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Heap analysis tool for embedded systems

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peter-h:
Some context is here
https://www.eevblog.com/forum/programming/best-thread-safe-printf-and-why-does-printf-need-the-heap-for-f-etc/

There are tools out there but mostly irrelevant stuff for Java etc.

It seems obvious that any such tool must be totally specific to the heap code you are using. My project uses a heap which came in the ST Cube supplied libc.a library (no source provided).

When I do a malloc I get the address of the allocated block (or NULL) which is a kind of handle to the block, but to work back to where the calling code is, you would need to capture the address of the code calling malloc() and them somehow work back through the symbol table, to produce a list of C functions and how much heap each one owns.

Or one could step through the heap and compile a list of allocated blocks but without knowing who has which one.

Where does heap code store the list of blocks? Does it malloc that as well? :)

SiliconWizard:
The easiest approach for heap allocation analysis is to wrap heap management functions (malloc, calloc, free...) in custom functions (usually by defining macros that will override them) than can trace heap use in the manner that is most relevant for you. It's not hard to do. But there are ready-made solutions for this (such as Valgrind) - thing is, most of them are not very lightweight or may need a hosted environment, so they aren't ideal for MCUs. But rolling your own according to your own needs is not rocket science and would be a nice addition to your toolset.

That can be implemented in, for instance, a single header file that you'd include *after* any standard header.
The idea would look like:

--- Code: ---#ifdef HEAP_TRACE

#undef malloc
#define malloc(size)    myTraceMalloc(size, __LINE__, __FILE__)

(...)

static inline void * myTraceMalloc(size_t size, int line, const char *fileName)
{
(...)
}

(...)

#endif

--- End code ---

eutectique:
You might want to try Fortify library by Simon Bullen. It is doing exactly what SiliconWizard suggested, but has rather little overhead. One of the places to get it: https://ftp.fau.de/aminet/dev/c/fortify22.lha

As I can see, the version there is from 1995. I've got a version from 2008, attached.

eutectique:
Googled a bit more, the only place with the latest version of Fortify is http://svn.netlabs.org/repos/fm2/trunk/dll

Sherlock Holmes:

--- Quote from: peter-h on August 14, 2022, 12:00:14 pm ---Some context is here
https://www.eevblog.com/forum/programming/best-thread-safe-printf-and-why-does-printf-need-the-heap-for-f-etc/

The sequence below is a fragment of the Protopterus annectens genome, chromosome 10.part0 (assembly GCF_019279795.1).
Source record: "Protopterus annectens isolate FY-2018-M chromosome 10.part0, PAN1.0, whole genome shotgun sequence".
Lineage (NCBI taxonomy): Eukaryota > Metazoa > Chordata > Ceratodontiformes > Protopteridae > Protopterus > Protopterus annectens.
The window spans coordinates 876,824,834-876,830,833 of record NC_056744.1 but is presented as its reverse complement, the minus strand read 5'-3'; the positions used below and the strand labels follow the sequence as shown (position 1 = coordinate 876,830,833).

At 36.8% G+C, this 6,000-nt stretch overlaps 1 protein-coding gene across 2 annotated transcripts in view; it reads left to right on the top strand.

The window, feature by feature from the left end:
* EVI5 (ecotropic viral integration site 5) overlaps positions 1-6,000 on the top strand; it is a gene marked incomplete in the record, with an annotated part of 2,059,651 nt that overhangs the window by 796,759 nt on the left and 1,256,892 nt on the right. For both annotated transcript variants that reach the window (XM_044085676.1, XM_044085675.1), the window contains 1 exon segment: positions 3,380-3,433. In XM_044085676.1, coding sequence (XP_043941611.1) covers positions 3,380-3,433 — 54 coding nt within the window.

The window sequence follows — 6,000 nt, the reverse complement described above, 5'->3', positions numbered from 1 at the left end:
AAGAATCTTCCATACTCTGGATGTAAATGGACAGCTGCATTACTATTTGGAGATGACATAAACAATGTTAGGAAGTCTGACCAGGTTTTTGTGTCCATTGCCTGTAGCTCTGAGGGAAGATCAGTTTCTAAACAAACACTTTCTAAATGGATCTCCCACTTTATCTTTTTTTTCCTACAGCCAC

There are tools out there but mostly irrelevant stuff for Java etc.

It seems obvious that any such tool must be totally specific to the heap code you are using. My project uses a heap which came in the ST Cube supplied libc.a library (no source provided).

When I do a malloc I get the address of the allocated block (or NULL) which is a kind of handle to the block, but to work back to where the calling code is, you would need to capture the address of the code calling malloc() and them somehow work back through the symbol table, to produce a list of C functions and how much heap each one owns.

Or one could step through the heap and compile a list of allocated blocks but without knowing who has which one.

Where does heap code store the list of blocks? Does it malloc that as well? :)

--- End quote ---

I designed and wrote a concurrent and persistent heap manager some years back, for Windows. One could persist the heap as a disk image file (and thus restore complex state from that image). Anyway that has a diagnostic system built in as part of the design. One could have the heap automatically run a validation of all metadata before each allocate and before each free, yes it would crawl when one did that but it would almost always discover corruption and get one quite close to the cause.

I don't really know the algorithms used by C and I guess they are not part of the standard, so how to validate a C heap is an interesting question.

There was also a tagging option, one could pass a simply 4 char tag code into the allocate calls, that would let you track back which bit of code allocated which blocks, this was done in functional areas not with ever tag being different (i.e. you might have tags like 'INTH' for interrupt handlers or 'IOBF' for code that allocates buffer for IO and so on.

The tagging can be done easily by you too, you just allocate a special struct on top of what the "user" wants to allocate. But though this is useful the real culprits of heap corruption is code over writing metadata or other already allocated user data.

Sometimes one can test a system with randomized inputs and let it run, doing a validation call on ever allocate/free, if you can generate a repeatable failure (that is, use repeatable random values) like that you're well on the way to fixing it.

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